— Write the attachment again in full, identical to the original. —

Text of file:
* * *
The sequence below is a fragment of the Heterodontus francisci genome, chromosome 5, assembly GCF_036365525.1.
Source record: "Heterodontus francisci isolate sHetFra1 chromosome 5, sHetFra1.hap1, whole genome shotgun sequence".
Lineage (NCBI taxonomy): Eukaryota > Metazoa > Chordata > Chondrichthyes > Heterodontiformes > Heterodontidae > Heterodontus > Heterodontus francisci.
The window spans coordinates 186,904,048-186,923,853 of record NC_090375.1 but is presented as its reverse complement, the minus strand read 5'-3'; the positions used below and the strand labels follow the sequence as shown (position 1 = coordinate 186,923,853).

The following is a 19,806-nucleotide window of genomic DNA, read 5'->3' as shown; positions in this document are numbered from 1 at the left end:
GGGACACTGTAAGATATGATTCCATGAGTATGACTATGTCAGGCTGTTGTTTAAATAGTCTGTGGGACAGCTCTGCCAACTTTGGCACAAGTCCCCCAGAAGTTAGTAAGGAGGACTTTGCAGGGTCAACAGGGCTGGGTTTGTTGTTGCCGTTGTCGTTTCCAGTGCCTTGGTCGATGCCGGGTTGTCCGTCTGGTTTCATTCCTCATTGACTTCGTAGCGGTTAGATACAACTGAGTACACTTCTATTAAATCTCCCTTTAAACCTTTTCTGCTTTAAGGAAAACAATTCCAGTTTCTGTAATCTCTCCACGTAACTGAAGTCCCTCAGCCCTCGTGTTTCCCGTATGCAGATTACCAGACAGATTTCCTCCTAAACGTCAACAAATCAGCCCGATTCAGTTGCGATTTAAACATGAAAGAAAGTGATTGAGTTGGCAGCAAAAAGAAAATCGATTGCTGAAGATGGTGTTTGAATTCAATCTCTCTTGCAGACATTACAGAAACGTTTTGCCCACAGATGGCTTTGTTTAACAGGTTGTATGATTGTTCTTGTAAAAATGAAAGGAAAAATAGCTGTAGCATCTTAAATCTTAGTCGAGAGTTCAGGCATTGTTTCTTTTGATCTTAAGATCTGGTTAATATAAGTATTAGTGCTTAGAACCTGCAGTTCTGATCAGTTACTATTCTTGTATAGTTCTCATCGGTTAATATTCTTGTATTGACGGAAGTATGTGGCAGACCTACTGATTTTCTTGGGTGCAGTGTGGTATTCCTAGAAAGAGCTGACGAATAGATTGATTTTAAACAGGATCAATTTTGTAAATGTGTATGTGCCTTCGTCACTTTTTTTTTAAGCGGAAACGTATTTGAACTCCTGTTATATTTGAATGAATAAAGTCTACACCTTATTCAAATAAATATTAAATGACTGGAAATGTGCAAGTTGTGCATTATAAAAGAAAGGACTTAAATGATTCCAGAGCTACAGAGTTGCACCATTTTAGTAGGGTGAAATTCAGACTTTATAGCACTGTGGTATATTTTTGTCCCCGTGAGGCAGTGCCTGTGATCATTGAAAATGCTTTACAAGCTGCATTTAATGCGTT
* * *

The sequence below is a fragment of the Heterodontus francisci genome, chromosome 5, assembly GCF_036365525.1.
Source record: "Heterodontus francisci isolate sHetFra1 chromosome 5, sHetFra1.hap1, whole genome shotgun sequence".
Lineage (NCBI taxonomy): Eukaryota > Metazoa > Chordata > Chondrichthyes > Heterodontiformes > Heterodontidae > Heterodontus > Heterodontus francisci.
The window spans coordinates 186,904,048-186,923,853 of record NC_090375.1 but is presented as its reverse complement, the minus strand read 5'-3'; the positions used below and the strand labels follow the sequence as shown (position 1 = coordinate 186,923,853).

The following is a 19,806-nucleotide window of genomic DNA, read 5'->3' as shown; positions in this document are numbered from 1 at the left end:
GGGACACTGTAAGATATGATTCCATGAGTATGACTATGTCAGGCTGTTGTTTAAATAGTCTGTGGGACAGCTCTGCCAACTTTGGCACAAGTCCCCCAGAAGTTAGTAAGGAGGACTTTGCAGGGTCAACAGGGCTGGGTTTGTTGTTGCCGTTGTCGTTTCCAGTGCCTTGGTCGATGCCGGGTTGTCCGTCTGGTTTCATTCCTCATTGACTTCGTAGCGGTTAGATACAACTGAGTACACTTCTATTAAATCTCCCTTTAAACCTTTTCTGCTTTAAGGAAAACAATTCCAGTTTCTGTAATCTCTCCACGTAACTGAAGTCCCTCAGCCCTCGTGTTTCCCGTATGCAGATTACCAGACAGATTTCCTCCTAAACGTCAACAAATCAGCCCGATTCAGTTGCGATTTAAACATGAAAGAAAGTGATTGAGTTGGCAGCAAAAAGAAAATCGATTGCTGAAGATGGTGTTTGAATTCAATCTCTCTTGCAGACATTACAGAAACGTTTTGCCCACAGATGGCTTTGTTTAACAGGTTGTATGATTGTTCTTGTAAAAATGAAAGGAAAAATAGCTGTAGCATCTTAAATCTTAGTCGAGAGTTCAGGCATTGTTTCTTTTGATCTTAAGATCTGGTTAATATAAGTATTAGTGCTTAGAACCTGCAGTTCTGATCAGTTACTATTCTTGTATAGTTCTCATCGGTTAATATTCTTGTATTGACGGAAGTATGTGGCAGACCTACTGATTTTCTTGGGTGCAGTGTGGTATTCCTAGAAAGAGCTGACGAATAGATTGATTTTAAACAGGATCAATTTTGTAAATGTGTATGTGCCTTCGTCACTTTTTTTTTAAGCGGAAACGTATTTGAACTCCTGTTATATTTGAATGAATAAAGTCTACACCTTATTCAAATAAATATTAAATGACTGGAAATGTGCAAGTTGTGCATTATAAAAGAAAGGACTTAAATGATTCCAGAGCTACAGAGTTGCACCATTTTAGTAGGGTGAAATTCAGACTTTATAGCACTGTGGTATATTTTTGTCCCCGTGAGGCAGTGCCTGTGATCATTGAAAATGCTTTACAAGCTGCATTTAATGCGTT